Medical Center MEDICA 2005


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MC Academica 2008 - Pleven
Medica 2005 Medical Center
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Generalized anxiety

Generalized anxiety

TMS for generalized anxiety

Anxiety means persistent extreme day-to-day or long-term worry. Stressful thoughts cannot be controlled, on the contrary, they control patients, resulting in constant anxiety. Everyone experiences anxiety from time to time, but it is temporary. When persistent, anxiety impairs life and professional performance.

A feeling of tension, worry or fear defines the symptoms of anxiety. It can be heavy or light.

Generalized anxiety disorder is a common condition, affecting up to 5% of the general population. The percentage is higher among women and the age range between 35 – 59 years.

What are the symptoms of anxiety?

Anxiety is a spectrum of symptoms with psychological and physiological manifestation.

  • Vertigo
  • Palpitations in the cardiac region
  • Irritability
  • Insomnia
  • Impaired concentration
  • Profuse sweating
  • Shortness of breath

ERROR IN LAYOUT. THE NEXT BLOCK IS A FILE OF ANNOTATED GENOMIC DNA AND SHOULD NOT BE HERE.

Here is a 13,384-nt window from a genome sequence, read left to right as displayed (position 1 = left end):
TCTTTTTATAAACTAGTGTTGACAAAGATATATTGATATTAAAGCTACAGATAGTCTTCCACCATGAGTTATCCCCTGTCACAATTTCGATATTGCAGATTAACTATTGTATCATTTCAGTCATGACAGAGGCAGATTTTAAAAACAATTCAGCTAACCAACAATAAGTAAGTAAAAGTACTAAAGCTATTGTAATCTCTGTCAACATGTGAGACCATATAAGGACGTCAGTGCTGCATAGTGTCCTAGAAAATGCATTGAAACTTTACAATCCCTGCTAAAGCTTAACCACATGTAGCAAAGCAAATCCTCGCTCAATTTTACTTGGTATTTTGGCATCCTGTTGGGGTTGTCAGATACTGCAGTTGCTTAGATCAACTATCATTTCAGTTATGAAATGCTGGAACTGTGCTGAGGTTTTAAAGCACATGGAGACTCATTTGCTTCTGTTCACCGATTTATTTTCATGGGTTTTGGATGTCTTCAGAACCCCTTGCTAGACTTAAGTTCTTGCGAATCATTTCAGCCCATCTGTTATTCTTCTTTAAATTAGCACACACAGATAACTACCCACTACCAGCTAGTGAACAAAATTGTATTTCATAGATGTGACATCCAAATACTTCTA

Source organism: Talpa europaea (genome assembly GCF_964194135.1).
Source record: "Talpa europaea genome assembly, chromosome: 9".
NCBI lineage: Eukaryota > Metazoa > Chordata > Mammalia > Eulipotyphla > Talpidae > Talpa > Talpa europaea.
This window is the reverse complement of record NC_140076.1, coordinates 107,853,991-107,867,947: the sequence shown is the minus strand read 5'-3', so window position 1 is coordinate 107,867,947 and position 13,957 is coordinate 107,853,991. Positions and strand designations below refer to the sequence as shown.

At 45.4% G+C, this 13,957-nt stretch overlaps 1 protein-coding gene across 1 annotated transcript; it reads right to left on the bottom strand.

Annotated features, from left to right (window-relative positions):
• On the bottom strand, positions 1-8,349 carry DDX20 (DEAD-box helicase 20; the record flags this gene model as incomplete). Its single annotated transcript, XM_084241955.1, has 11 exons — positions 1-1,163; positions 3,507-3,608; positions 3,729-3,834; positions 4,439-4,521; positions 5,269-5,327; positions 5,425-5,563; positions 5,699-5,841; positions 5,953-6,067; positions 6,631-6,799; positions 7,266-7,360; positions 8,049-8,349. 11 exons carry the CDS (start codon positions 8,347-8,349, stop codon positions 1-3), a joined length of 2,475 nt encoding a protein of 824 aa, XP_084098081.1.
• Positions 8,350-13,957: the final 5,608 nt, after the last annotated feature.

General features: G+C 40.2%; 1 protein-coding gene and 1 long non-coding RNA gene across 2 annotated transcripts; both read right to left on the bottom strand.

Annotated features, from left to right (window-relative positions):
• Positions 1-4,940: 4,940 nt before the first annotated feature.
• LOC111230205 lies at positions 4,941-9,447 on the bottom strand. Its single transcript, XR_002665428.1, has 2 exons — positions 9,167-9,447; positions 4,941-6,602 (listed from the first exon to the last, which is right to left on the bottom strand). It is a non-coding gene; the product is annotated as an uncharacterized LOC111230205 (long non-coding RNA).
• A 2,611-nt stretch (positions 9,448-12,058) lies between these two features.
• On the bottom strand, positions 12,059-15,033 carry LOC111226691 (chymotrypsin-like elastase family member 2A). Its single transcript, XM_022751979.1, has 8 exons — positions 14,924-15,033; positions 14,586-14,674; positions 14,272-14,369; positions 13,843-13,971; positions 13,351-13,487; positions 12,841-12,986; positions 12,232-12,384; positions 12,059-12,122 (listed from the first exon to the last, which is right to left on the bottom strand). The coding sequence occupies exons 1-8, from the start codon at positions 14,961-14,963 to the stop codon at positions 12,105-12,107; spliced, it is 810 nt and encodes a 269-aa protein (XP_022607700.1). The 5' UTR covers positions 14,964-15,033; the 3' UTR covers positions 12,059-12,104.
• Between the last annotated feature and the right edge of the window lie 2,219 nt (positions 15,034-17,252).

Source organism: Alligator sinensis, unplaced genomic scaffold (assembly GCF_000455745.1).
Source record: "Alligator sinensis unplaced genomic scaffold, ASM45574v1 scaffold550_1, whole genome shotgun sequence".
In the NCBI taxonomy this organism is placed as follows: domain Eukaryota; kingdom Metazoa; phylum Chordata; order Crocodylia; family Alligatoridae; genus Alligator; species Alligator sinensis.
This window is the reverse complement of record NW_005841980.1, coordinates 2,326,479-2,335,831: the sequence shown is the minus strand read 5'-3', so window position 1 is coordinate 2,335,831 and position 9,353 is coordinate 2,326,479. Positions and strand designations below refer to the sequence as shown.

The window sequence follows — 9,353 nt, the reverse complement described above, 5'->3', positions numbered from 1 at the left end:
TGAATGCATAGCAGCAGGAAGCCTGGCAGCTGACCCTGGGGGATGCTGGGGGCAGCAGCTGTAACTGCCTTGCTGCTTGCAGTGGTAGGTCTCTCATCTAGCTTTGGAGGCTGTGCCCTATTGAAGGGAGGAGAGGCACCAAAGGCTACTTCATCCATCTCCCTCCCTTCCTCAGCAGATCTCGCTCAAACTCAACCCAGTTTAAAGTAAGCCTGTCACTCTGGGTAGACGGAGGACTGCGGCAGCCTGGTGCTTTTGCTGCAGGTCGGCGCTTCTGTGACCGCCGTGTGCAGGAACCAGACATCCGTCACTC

• Discomfort in the abdominal area
  • Nausea
  • Muscle tightness

TMS for generalized anxiety uses magnetic pulses to stimulate specific regions of the brain that are responsible for the regulation of anxiety. By modulating neural activity in these areas, TMS helps rebalance brain circuits involved in emotional processing, which in turn leads to a reduction and improvement in emotional regulation.

How does TMS affect anxiety?

  • Neuroplasticity – TMS can induce changes in neural plasticity, whereby the brain reorganizes and adapts to stressors. By releasing magnetic pulses in targeted areas, TMS stimulates neural circuits involved in emotion regulation, which induces long-term changes in brain function and relieves symptoms of anxiety.
  • Regulation of neural circuits – anxiety is characterized by dysregulation of neural circuits involved in the emotional processing of fear and threat. TMS can modulate the activity of these circuits, restoring balance and reducing extreme stress reactivity.
  • Neurotransmitter modulation – TMS affects the release and activity of the neurotransmitters serotonin, dopamine and gamma-aminobutyric acid (GABA), which play a key role in the regulation of mood and anxiety.
  • Normalization of the pattern of brain activity - Functional imaging studies (qEEG) found changes in the pattern of brain activity in anxiety - hyperactivity in certain regions (amygdala) carrying out the process of fear processing and hypoactivity in other areas involved in cognitive control and regulation of emotions.